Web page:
At the very least, they predicted billions of dollars in planned investment would be deferred indefinitely while industry evaluates the likely impact of the tax on projects.

And at worst, changing the rules mid-stream would irreparably damage Australia’s reputation as a safe investment destination, resulting in Australian projects losing funding to rival opportunities elsewhere.

Fresh from taking up her Perth-based role as the head of Shell’s extensive upstream business in Australia, Ann Pickard was blunt in highlighting the risks.

“We all tend to stop when there is above-ground uncertainty,” she said. “We’re pretty good at below ground risk, but we hate above-ground risk. So anything that raises uncertainty makes us nervous.”

Chevron’s Roy Krzywosinski, the man heading its $43 billion Gorgon LNG project on Barrow Island, echoed that view.

“Fiscal stability is paramount because you don’t want moving goalposts,” he said. “These LNG projects are big, they’re complex and they’ve got lots of moving parts. All the stars and moons have to align before they can move forward.”

Origin Energy boss Grant King said uncertainty about the specifics of the tax was especially damaging to the CSG sector’s ability to compete for project funding. Origin is a partner in Conoco-Phillips proposed $35 billion Australia-Pacific LNG coal seam gas venture in Gladstone.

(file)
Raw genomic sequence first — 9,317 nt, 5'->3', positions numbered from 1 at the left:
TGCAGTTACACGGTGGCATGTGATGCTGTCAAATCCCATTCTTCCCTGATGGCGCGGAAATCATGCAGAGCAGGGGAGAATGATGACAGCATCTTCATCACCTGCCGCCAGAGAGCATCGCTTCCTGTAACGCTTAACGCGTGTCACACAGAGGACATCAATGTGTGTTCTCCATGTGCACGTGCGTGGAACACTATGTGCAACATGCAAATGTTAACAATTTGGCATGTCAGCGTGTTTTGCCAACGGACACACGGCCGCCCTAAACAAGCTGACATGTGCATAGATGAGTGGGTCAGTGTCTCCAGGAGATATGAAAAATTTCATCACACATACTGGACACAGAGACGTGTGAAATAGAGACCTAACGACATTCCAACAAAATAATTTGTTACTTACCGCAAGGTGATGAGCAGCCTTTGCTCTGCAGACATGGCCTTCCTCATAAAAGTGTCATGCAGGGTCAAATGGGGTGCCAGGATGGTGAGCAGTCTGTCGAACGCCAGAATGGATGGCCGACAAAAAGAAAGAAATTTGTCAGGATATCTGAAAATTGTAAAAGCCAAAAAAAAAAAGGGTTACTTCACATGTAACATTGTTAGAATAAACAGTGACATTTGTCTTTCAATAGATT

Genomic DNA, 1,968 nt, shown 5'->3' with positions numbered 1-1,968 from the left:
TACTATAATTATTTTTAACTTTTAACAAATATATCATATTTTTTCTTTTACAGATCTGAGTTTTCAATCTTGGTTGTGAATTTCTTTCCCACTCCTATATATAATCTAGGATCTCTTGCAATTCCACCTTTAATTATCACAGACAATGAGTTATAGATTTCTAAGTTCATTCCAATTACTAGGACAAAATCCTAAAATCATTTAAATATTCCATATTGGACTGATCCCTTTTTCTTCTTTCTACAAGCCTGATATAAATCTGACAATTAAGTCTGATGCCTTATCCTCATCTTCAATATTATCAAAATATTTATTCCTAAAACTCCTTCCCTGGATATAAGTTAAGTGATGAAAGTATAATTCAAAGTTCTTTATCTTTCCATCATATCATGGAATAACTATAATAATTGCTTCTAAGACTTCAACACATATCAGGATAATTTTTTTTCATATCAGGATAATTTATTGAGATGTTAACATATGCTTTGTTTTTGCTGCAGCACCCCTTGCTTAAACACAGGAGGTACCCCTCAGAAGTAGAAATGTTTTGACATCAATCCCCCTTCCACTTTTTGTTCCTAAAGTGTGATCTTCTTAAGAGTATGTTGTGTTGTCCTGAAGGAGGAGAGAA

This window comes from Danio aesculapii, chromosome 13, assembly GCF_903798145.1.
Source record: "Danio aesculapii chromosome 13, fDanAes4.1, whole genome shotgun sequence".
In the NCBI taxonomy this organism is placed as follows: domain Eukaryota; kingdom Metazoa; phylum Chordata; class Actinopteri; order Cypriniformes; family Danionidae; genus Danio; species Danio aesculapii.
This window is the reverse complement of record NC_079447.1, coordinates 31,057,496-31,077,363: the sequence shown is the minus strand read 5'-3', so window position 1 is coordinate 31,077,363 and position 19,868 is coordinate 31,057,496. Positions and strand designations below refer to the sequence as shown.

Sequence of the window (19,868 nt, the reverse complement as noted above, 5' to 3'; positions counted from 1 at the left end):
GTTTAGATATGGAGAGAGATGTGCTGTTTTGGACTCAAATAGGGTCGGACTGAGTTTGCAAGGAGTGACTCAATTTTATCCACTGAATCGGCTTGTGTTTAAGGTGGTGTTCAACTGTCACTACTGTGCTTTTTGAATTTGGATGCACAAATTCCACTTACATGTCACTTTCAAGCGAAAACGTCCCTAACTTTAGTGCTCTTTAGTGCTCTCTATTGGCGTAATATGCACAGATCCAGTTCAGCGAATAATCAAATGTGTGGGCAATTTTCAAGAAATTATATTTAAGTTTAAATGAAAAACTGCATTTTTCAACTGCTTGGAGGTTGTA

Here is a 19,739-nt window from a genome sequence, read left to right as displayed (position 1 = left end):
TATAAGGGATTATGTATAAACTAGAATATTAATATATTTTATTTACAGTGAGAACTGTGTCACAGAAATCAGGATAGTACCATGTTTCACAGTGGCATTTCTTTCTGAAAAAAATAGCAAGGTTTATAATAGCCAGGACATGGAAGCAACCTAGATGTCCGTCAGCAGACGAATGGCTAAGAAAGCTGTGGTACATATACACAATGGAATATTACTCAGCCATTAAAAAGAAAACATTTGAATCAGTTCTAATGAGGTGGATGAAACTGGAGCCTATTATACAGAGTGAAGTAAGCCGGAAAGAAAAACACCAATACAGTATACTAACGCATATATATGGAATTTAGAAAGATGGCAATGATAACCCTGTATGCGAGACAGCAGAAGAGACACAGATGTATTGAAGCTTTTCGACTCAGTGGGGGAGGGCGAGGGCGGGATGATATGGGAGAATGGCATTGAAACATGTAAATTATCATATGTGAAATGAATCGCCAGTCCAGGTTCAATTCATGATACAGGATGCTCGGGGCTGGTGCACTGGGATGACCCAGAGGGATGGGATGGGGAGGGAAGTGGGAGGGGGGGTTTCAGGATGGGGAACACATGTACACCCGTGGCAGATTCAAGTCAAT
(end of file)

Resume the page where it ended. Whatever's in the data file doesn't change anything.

“At the end of the day we compete against other projects, and particularly other countries, and we are at a competitive disadvantage while this uncertainty persists,” he said.


The key issue for Queensland is that its fledgling onshore CSG industry does not enjoy the protection provided by the existing, but far less onerous, Petroleum Resource Rent Tax regime, which governs the offshore oil and gas industry.

Despite the Rudd government’s claims that the super profits tax is broadly similar to the PRRT, it is substantially different in a number of key areas.

Unlike the RSPT, the PRRT was never applied retrospectively to existing projects such as the North West Shelf.

While both include a 40 per cent headline tax on profits, the PRRT does not kick in until project returns exceed the long-term bond market rate (currently around 6 per cent) plus an uplift factor of 5 per cent. The uplift factor for exploration costs is even higher, at 15 per cent.

All capital spending and other costs can also be recovered before PRRT is payable and are deductible in the year that expenditure occurs.

In comparison, the RSPT kicks in at the long-term bond rate, while capital investment must be depreciated over a longer and still undetermined period.

“Under PRRT you get all your investment back before you start paying tax, which is exactly how it works in virtually every other sphere of taxation,” APPEA chairman Eric Streitberg said. “This tax starts taking cash away immediately, which is completely the wrong way to encourage investment in high-capital, long-life projects.”